[mrtg] Re: rrd file size to store 5-min data for 1 yr

Alex van den Bogaerdt alex at ergens.op.het.net
Fri May 9 13:10:01 MEST 2003

On Fri, May 09, 2003 at 06:54:42PM +0800, Francis Borman wrote:

> I knwo that we can tune up the RRD, so that we can store as much data as we
> like. However, the rrd size for just storing 5-min data for two days is
> about 170kb!!! It seems that to store 1 yr 5-min data, the file size must be
> 31 MB!!

Sounds right; multiply 170kb by (365/2) for approximate values.

> Let say, if I have one rrd per router interface, and if I got 1000
> interfaces to monitor, I must prepare 31GB for just data storage?!!!!!

Now you know why data consolidation is taking place...

Do you want to keep the data or not?

> It seems a huge capacity for a PC/Server!!!! It also takes a very long time
> to retrieve data for one particular date!!!!! (That's why we need to store
> 5-min data for a yr)

No, it doesn't take a long time (or at least it shouldn't).  The offset
in the file is calculated (very fast) and the data necessary to RRDtool
is fetched from it (also reasonably fast).

*If* you are going to display the 5-minute averages, no consolidation is
necessary so everything should be fast.

> We are now doing sth that archive all rrd every midnite and write a script
> for data retrieval. When we comes up a situation that need to reference the
> past data, we use that script to retrieve the archived rrd of that date. It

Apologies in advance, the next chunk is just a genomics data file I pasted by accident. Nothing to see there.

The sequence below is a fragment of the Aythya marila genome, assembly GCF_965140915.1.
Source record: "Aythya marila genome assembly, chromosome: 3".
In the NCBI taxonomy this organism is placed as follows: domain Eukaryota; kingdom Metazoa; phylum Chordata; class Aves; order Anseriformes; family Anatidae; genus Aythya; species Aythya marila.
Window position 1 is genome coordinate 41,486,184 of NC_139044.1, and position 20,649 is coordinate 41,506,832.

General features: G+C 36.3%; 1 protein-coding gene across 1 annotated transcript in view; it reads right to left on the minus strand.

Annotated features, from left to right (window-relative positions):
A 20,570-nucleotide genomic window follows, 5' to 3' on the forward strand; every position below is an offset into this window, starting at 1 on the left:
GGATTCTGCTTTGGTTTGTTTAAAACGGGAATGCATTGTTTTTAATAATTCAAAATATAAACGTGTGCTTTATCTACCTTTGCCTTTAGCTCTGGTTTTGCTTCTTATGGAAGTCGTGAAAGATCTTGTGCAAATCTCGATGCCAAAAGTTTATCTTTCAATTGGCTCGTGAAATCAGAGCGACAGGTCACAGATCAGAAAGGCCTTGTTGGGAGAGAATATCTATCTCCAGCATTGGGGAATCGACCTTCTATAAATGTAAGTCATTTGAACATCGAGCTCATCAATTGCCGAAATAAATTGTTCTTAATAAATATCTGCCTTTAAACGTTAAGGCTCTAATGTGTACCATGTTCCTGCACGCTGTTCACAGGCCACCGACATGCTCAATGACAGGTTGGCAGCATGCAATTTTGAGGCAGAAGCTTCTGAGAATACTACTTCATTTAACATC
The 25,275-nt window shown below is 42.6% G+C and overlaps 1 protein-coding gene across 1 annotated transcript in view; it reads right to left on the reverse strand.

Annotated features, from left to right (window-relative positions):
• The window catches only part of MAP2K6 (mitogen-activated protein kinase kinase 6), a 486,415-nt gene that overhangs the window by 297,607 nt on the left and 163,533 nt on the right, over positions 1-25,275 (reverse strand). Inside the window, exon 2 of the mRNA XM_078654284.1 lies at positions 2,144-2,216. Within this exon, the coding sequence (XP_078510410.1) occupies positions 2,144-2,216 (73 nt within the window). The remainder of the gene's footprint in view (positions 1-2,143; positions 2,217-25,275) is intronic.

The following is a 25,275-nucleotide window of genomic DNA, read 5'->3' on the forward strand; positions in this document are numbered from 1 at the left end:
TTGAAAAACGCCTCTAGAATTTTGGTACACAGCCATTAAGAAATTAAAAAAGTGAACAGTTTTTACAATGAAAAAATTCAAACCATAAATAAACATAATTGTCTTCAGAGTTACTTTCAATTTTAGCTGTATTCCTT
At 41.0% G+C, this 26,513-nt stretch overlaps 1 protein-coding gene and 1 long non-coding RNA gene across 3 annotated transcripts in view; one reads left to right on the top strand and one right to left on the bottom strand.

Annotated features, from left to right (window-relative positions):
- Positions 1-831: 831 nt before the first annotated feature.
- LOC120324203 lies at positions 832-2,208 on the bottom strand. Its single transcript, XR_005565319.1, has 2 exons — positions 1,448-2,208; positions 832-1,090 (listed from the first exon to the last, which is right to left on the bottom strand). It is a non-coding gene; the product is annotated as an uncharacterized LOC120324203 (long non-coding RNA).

> seems to work for somehow, but what if I need to retrieved data for a
> particular week??? It seems that we need another way to handle it......

If you almost never need to use the historic data, just process the request
by hand.  Don't automate.  Work from backed up data.

If you *do* need the data on a frequent basis you know it and you can prepare
a suitable RRA in your RRD that has just the right resolution (for the image)
and enough rows of data (again for the image).

I don't see the problem here, except maybe that you didn't define to yourself
what your needs are.

Much of what looks like rudeness in hacker circles is not intended to give
offence. Rather, it's the product of the direct, cut-through-the-bullshit
communications style that is natural to people who are more concerned about
solving problems than making others feel warm and fuzzy.


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